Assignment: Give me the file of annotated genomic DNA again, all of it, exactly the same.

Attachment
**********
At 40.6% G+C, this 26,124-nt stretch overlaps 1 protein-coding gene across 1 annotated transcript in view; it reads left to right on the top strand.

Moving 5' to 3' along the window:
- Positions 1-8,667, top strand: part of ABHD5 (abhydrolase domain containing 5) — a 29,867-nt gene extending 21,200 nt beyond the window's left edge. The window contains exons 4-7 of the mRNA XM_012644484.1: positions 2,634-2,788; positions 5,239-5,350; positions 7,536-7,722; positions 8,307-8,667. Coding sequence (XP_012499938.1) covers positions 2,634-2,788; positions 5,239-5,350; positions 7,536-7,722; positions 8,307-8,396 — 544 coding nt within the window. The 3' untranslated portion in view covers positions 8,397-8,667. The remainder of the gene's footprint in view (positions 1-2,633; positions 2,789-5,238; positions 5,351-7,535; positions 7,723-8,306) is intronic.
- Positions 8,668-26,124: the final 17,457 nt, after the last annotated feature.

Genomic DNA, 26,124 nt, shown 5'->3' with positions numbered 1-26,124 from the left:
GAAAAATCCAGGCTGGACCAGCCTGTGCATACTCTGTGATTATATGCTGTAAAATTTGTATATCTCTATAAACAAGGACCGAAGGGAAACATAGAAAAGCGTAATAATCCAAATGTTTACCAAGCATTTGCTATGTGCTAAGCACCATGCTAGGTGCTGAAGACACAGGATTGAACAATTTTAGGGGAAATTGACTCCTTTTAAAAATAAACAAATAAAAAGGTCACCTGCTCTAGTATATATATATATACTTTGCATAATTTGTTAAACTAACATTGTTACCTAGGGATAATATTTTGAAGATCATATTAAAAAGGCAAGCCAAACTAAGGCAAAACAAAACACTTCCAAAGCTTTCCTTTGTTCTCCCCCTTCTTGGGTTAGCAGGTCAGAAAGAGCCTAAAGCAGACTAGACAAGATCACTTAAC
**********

At 40.6% G+C, this 26,124-nt stretch overlaps 1 protein-coding gene across 1 annotated transcript in view; it reads left to right on the top strand.

Moving 5' to 3' along the window:
- Positions 1-8,667, top strand: part of ABHD5 (abhydrolase domain containing 5) — a 29,867-nt gene extending 21,200 nt beyond the window's left edge. The window contains exons 4-7 of the mRNA XM_012644484.1: positions 2,634-2,788; positions 5,239-5,350; positions 7,536-7,722; positions 8,307-8,667. Coding sequence (XP_012499938.1) covers positions 2,634-2,788; positions 5,239-5,350; positions 7,536-7,722; positions 8,307-8,396 — 544 coding nt within the window. The 3' untranslated portion in view covers positions 8,397-8,667. The remainder of the gene's footprint in view (positions 1-2,633; positions 2,789-5,238; positions 5,351-7,535; positions 7,723-8,306) is intronic.
- Positions 8,668-26,124: the final 17,457 nt, after the last annotated feature.

Genomic DNA, 26,124 nt, shown 5'->3' with positions numbered 1-26,124 from the left:
GAAAAATCCAGGCTGGACCAGCCTGTGCATACTCTGTGATTATATGCTGTAAAATTTGTATATCTCTATAAACAAGGACCGAAGGGAAACATAGAAAAGCGTAATAATCCAAATGTTTACCAAGCATTTGCTATGTGCTAAGCACCATGCTAGGTGCTGAAGACACAGGATTGAACAATTTTAGGGGAAATTGACTCCTTTTAAAAATAAACAAATAAAAAGGTCACCTGCTCTAGTATATATATATATACTTTGCATAATTTGTTAAACTAACATTGTTACCTAGGGATAATATTTTGAAGATCATATTAAAAAGGCAAGCCAAACTAAGGCAAAACAAAACACTTCCAAAGCTTTCCTTTGTTCTCCCCCTTCTTGGGTTAGCAGGTCAGAAAGAGCCTAAAGCAGACTAGACAAGATCACTTAAC